25 Eric Lopez, Aaron Rosen, Janet Yu HOL Hands On Lab Openstack Networking Advanced Hands on Lab This session is an introduction for operators on Openstack Networking. Users will be provided access to a live Openstack environment to install and configure Openstack Networking Neutron.
We will walk through configuration of Neutron with the ML2 plugin via OpenvSwitch(OVS) and L3 services with OpenvSwitch Virtual Networking(OVN).Demonstrated features will include:
– Interaction with other OpenStack components (Compute & Storage)
– Configuration of Metadata Services and DHCP Services
– Designing Neutron for HA
– Troubleshooting NeutronThis session highlights how the environment is configured for Openstack Networking Hands on Lab at previous Openstack Summits.
26 Eric Lopez, Aaron Rosen HOL Hands On Lab Congress Congress is an OpenStack project that provides policy as a service across any collection of cloud services in order to offer governance and compliance for dynamic infrastructures. In this lab users will get access to a live OpenStack setup with congress already installed and will be able to walk through several key congress deployment use cases and get hands on experience working with congress. Users will write policies that interface with several OpenStack projects (neutron, glance, nova, keystone, cinder, murano) and understand how the policy language works and how one can tame their cloud with congress.
27 Talk Community Lessons from the San Francisco OpenStack User Group
28 Tim Hinrichs Talk Related OSS Projects State of Congress
29 Jay Jahns Talk Operations Practical Lessons from real world Multi-Hypervisor deployments
30 Ryan Hsu Talk How to Contribute How to run and upkeep a 3rd party Openstack community CI
31 Tim Hinrichs, Serg Melikyan Talk Operations Governing (Murano) Application Deployment with (Congress) Policy Deploying applications is hard to get right. It requires gathering information from many different resources (e.g. the application itself, the infrastructure, the other applications already deployed), and making technical and business decisions about where and how to deploy the app while satisfying the multitude of business/infrastructure/application policies that govern the deployment process.In this talk, we describe an integration of Murano and Congress that eases the burden of policy-governed application deployment. This integration ensures that application-deployment done through Murano complies with the policy expressed in Congress—from initialization all the way through to final deployment. In this session we demonstrate how to define policy with Congress and how policy is enforced within Murano during application fulfillment, culminating in a live demo.
32 Tim Hinrichs, Ramki Krishnan Talk Telco Strategies Helping Telcos go Green and save OpEx via Policy Currently OpenStack does little to help Telcos optimize their workloads for energy consumption, cost, and speed. Today, operators must manually (or via scripts) provision, migrate, and decommission workloads to achieve the desired balance of energy/cost/speed, and they must do so repeatedly.In this talk, we describe an open architecture for automating resource optimization, where operators provide a policy describing how workloads ought to be optimized, and OpenStack continually monitors and migrates workloads to satisfy that policy. Under this architecture, operators give their policy to Congress [1] (the not-yet-incubated OpenStack project for Policy-as-a-Service), and Congress continually enforces that policy by migrating workloads as appropriate. In addition to discussing the architecture, we demo a proof-of-concept implementation where Congress migrates real VMs via Nova in response to changes in datacenter readings reported by Ceilometer.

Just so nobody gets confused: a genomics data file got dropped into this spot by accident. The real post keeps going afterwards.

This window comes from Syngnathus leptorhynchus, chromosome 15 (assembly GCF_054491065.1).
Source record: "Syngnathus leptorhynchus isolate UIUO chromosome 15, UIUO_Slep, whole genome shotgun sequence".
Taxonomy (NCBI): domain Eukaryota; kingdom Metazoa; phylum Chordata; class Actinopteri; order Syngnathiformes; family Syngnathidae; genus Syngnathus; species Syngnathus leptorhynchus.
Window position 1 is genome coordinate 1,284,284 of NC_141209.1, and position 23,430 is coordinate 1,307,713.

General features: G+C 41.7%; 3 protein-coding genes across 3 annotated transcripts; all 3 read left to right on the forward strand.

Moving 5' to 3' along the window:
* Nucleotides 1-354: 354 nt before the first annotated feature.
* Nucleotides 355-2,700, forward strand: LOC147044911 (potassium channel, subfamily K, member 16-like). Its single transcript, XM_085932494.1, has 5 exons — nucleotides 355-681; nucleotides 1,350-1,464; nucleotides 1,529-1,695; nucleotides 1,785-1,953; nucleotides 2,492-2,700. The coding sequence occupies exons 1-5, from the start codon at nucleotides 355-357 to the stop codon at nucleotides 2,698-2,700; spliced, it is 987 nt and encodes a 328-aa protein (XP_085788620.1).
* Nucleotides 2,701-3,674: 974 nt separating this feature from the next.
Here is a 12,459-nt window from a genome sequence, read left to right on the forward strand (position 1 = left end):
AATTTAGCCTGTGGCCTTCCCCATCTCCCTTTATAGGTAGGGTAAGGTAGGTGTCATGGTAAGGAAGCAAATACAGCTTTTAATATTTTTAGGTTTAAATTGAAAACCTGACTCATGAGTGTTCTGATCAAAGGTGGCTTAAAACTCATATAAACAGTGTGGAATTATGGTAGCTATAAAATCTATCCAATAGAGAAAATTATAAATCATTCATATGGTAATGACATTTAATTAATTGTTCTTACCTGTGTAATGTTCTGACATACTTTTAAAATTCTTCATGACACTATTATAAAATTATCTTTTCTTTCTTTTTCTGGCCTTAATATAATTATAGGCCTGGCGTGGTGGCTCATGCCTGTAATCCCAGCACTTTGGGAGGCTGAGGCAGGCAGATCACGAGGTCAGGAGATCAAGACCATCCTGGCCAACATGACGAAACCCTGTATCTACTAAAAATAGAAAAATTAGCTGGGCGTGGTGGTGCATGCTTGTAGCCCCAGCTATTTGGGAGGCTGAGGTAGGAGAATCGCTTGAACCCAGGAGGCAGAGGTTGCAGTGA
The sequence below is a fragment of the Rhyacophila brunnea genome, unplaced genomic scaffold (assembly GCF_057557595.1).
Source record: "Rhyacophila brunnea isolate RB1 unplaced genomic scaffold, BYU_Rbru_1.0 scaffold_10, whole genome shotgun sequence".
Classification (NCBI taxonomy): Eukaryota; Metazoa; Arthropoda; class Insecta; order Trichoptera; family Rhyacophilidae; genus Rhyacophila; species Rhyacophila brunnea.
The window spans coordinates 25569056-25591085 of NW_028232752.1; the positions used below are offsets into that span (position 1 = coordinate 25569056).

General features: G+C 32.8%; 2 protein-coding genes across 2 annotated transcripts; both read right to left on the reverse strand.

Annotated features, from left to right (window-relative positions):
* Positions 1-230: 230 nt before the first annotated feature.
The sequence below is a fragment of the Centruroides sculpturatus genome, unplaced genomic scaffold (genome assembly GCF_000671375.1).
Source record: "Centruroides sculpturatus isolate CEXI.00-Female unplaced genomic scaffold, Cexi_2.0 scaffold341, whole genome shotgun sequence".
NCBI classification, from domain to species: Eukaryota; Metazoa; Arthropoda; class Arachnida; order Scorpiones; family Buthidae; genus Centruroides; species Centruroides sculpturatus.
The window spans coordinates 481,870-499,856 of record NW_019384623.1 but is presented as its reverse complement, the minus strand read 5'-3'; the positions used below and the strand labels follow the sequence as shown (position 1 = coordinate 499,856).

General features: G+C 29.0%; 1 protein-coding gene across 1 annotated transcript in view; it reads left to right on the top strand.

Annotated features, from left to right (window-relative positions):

33 Dimitri Stiliadis Tim Hinrichs, Mike Cohen, Dave Lenrow, Craig Matsumoto Panel Related OSS Projects Panel: Defining Policy Frameworks for Openstack Policy has quickly become a hot topic in cloud management and orchestration. As OpenStack clouds expand, penetrate the enterprise, and evolve with technologies such as containers, policy-based solutions for capturing user intent, automating management and security, and ensuring governance and compliance for applications has emerged as a critical area for development.
This panel will explore emerging trends and projects in policy developing in the OpenStack and OpenDaylight communities. It will discuss a number of topics, including:
-What is meant “policy” in the context of OpenStack. Is there a “right” approach?
-Why is policy important? What are the key use cases?
-What projects and capabilities are present in OpenStack today
-How will it fit with existing OpenStack components
34 Somik Behera Panel Networking User Panel: Neutron Considerations in Production environments
35 Somik Behera, Gurucharan Shetty Talk Networking Container Networking models with OpenStack Neutron
36 Somik Behera Talk Networking Neutron – Past, Present & Future of Cloud Networking
37 Boden Talk Products Tools Services Choices of deploying OpenStack on VMware VMware is now serving a plentiful menu of OpenStack delicacies; bound to satisfy the appetite ofa wide range of customers. Whether you fancy a small-to-mid sized prescriptive OpenStack deployment drizzled atop your existing VMware based technologies in a matter of minutes, or you have an intense craving for a highly customized large OpenStack deployment; VMware’s got you covered.In this meal we’ll sample VMware’s OpenStack menu which ranges from a click-and-go out-of-the-box integrated OpenStack distribution, to a highly customized made-to-order OpenStack masterpiece. We’ll dive into the ingredients of these recipes to better understand VMware’s common OpenStack reference architecture, how the solutionis deployed / operated and how VMware offers a OpenStack based Software Defined Data Center (SDDC) solution for Cloud appetites of all sizes. For dessert we’ll indulge with some details on the custom integration between OpenStack and VMware technologies; making your OpenStack meal service a pleasant and affordable experience.By the end of this feast you should walk out fully satisfied with an understanding of how VMware cooks a delicious dish of OpenStack to suit any occasion you may have.